I am living with a host family for my 6 and half months in Chile whom I adore, even though they barely speak any English.  When I first met my host mom at the airport I was hit with unimaginable culture shock that still has not gone away. The people of chile speak so fast and use their own “chileansims” as figures of speech that makes it extremely difficult to understand native speakers. Although I have gotten a little bit more used to the Chilean accent, I still find myself asking people to repeat themselves over and over again. However, this doesn’t seem to bother the people of chile in the slightest.  The Chileans that I have met in my home, on the street, or even in my university are the most welcoming and friendly people who are excited to share their vibrant culture and are more than happy to help someone (me) who is lost find their way to the bus stop.

One example of this, and probably my favorite experience thus far, happened about a week ago when I had to go to a meeting for Nexochile, which is the program that organizes homestays.  This meeting was held at a country club located not to far from my home; however, on a different train line.  My host mother was at work when I had to leave so she called me from her office and gave me directions, telling me to take a specific bus to this club.  My Spanish is still in the works so I had a bit of trouble understanding her directions but eventually made it on the bus where I asked the driver when my stop was (the buses in Santiago are a bit unorganized).  He responded in Spanish so fast that all I could do was stand there and think “oh my god I can’t do this.” I asked him to repeat himself about 4 times until I was too embarrassed to continue and just pretended to know what he was saying.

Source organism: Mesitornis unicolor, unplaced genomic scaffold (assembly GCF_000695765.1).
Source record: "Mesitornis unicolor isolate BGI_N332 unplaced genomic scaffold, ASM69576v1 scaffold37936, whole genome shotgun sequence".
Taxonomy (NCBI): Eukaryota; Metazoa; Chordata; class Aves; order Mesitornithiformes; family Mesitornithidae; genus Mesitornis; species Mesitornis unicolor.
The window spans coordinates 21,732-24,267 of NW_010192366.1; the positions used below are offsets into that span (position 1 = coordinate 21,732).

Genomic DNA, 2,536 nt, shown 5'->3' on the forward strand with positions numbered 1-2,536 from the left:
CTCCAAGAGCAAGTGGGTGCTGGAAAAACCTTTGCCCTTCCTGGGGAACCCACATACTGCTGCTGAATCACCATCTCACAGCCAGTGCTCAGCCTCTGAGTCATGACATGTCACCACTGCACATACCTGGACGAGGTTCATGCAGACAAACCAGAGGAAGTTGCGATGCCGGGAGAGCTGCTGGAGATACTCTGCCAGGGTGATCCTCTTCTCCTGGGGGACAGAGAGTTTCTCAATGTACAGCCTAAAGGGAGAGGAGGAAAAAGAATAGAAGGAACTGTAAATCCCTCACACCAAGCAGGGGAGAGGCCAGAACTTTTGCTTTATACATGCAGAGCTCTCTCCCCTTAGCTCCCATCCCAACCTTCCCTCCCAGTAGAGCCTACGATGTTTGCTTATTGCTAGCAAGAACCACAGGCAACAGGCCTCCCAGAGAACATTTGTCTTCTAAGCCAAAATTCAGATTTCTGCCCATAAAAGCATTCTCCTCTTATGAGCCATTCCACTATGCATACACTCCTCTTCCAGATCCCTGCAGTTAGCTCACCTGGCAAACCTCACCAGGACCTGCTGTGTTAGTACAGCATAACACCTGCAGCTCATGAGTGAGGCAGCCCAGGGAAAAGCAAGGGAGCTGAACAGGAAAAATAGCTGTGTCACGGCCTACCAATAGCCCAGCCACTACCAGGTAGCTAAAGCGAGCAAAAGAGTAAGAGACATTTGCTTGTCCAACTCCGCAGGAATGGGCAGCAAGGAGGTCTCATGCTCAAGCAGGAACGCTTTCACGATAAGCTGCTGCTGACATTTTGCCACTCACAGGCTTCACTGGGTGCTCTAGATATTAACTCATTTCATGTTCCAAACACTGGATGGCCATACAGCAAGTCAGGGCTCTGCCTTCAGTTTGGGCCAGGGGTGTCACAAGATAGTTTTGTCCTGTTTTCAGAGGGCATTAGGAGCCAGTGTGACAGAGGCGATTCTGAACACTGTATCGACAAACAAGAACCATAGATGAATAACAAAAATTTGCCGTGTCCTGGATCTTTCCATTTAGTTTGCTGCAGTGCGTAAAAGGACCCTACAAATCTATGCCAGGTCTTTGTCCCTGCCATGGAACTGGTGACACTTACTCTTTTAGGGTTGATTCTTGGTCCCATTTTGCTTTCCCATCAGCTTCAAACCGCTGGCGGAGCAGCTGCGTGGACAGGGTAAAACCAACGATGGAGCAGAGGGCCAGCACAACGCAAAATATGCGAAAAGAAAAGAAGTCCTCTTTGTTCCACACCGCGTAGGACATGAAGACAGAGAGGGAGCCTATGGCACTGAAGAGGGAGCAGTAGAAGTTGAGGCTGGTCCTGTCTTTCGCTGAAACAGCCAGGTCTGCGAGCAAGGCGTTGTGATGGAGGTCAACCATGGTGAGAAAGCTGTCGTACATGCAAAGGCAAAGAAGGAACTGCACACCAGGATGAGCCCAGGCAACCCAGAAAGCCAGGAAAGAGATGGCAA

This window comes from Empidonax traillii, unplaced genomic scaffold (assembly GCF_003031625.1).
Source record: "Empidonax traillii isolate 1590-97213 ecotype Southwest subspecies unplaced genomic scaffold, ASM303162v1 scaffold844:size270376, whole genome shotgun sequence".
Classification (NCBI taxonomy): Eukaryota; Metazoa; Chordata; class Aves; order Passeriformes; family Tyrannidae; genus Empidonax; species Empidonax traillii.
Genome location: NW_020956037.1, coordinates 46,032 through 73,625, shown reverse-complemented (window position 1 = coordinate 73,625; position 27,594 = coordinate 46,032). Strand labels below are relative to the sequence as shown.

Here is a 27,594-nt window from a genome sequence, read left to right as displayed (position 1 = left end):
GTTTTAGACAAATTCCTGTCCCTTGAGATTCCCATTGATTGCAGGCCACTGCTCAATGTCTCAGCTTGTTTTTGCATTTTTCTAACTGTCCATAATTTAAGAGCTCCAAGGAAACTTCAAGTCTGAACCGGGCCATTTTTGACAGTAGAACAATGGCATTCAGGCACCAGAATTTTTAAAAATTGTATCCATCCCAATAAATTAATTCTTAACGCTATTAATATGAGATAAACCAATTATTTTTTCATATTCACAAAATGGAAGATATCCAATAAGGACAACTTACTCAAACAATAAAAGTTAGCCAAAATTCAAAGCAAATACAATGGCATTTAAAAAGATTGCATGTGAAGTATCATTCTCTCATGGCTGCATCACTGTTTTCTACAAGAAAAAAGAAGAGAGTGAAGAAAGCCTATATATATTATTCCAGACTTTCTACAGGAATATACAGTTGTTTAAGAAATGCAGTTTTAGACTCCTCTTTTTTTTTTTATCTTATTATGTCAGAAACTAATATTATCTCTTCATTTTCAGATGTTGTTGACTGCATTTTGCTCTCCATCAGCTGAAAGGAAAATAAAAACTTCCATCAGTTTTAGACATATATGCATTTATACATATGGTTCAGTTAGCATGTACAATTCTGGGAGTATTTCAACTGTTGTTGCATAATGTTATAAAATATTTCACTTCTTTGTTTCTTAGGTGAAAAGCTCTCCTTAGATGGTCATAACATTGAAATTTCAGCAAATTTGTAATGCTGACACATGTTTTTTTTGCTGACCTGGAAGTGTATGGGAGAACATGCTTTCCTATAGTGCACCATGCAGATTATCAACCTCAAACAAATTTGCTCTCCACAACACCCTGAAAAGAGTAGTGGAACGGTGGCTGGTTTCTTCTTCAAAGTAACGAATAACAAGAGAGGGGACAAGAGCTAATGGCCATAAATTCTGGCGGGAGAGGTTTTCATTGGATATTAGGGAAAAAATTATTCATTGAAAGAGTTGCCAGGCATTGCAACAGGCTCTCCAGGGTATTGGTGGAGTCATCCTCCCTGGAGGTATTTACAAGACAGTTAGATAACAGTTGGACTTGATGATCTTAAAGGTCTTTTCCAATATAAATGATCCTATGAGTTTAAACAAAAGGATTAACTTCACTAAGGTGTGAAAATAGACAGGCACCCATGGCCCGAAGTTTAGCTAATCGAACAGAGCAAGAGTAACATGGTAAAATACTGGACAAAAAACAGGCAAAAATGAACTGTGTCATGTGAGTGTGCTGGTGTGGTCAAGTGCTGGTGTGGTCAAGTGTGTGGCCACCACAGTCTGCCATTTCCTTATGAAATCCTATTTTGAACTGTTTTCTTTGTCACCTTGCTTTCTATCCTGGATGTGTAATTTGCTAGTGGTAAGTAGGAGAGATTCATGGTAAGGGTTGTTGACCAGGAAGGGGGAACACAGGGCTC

I walked away from the front of the bus and a man sitting in one of the seats recognized the worried look on my face.  He too tried to tell me where the stop was but my anxiety had taken over and I couldn’t understand a word he was saying. At the next stop the man got off of the bus and patted me on the shoulder as to say “you got this kid.” I appreciated the sentiment but still had no idea where I was going. Then, out of nowhere a women walked up to me, gave me her cell phone and told me to answer it.  I was extremely confused but I didn’t know what else to do so I put the phone up to my ear and heard a women’s voice so clearly speaking in English saying “Hey sweetie just wanted to let you know you’re getting off at the next stop.” My face immediately lit up,  and I was covered in chills as I returned the phone to the lady and thanked her endlessly for her help.  Sure enough I got off at the next stop right in front of the country club and made it to the meeting.

Studying abroad introduces the incredible diversity in the world and I have been fortunate enough to experience the amazing people that Santiago has to offer. I would highly recommend this experience to any other students who are interested (even though I have only been here for 2 weeks).